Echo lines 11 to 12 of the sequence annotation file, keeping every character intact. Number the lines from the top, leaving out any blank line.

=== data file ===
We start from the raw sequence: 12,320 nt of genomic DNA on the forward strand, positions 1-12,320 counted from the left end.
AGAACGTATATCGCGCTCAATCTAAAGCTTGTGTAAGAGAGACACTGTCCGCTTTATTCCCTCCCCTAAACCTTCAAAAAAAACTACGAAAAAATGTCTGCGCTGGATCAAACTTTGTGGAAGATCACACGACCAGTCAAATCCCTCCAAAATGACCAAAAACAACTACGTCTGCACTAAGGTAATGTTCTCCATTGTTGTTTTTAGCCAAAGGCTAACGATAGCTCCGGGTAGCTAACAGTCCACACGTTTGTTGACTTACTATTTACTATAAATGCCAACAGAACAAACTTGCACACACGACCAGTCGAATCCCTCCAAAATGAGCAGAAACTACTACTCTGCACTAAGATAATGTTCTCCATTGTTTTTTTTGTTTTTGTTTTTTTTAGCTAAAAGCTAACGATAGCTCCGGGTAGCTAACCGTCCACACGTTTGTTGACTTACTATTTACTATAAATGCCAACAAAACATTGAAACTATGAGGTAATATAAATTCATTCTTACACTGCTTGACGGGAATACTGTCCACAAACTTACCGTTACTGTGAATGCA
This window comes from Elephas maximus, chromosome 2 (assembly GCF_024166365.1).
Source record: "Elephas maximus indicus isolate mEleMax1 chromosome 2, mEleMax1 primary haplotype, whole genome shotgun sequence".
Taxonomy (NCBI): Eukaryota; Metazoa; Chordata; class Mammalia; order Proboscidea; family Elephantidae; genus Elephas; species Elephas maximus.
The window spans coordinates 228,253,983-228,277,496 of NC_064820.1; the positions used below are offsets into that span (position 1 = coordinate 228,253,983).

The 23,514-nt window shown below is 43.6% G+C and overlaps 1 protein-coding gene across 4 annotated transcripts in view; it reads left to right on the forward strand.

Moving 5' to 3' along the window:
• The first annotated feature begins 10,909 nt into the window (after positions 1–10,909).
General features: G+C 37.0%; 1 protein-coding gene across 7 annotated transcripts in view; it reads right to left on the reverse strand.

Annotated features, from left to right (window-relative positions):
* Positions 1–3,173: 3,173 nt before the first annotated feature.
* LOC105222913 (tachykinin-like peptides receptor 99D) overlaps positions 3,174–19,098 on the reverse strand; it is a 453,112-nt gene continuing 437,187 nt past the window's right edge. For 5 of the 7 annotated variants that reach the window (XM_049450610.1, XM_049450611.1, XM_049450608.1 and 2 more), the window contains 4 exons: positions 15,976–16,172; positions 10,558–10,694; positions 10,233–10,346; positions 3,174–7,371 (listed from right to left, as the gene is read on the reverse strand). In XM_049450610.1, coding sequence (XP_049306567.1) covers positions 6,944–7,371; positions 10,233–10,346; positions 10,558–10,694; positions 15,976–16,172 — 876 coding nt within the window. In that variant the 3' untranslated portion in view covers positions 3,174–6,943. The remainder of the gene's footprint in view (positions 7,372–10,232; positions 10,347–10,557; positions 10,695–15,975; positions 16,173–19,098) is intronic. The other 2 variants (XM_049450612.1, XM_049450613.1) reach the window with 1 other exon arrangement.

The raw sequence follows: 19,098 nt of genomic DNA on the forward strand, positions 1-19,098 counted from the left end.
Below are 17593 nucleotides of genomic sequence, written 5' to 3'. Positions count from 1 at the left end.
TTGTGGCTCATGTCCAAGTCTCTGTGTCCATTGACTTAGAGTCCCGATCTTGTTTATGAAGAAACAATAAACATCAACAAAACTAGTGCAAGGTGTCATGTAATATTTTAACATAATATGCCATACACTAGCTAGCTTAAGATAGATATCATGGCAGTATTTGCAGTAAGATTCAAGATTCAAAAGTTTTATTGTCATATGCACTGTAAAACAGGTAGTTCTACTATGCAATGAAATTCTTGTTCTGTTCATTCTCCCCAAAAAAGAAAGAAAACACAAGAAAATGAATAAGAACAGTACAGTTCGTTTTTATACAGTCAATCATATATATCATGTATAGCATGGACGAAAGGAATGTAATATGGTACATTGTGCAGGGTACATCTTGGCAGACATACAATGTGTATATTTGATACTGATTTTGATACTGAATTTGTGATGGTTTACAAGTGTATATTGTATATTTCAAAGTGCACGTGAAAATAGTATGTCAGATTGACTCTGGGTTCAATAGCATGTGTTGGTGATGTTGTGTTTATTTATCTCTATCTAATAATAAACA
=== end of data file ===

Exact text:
Annotated features, from left to right (window-relative positions):
* Positions 1–3,173: 3,173 nt before the first annotated feature.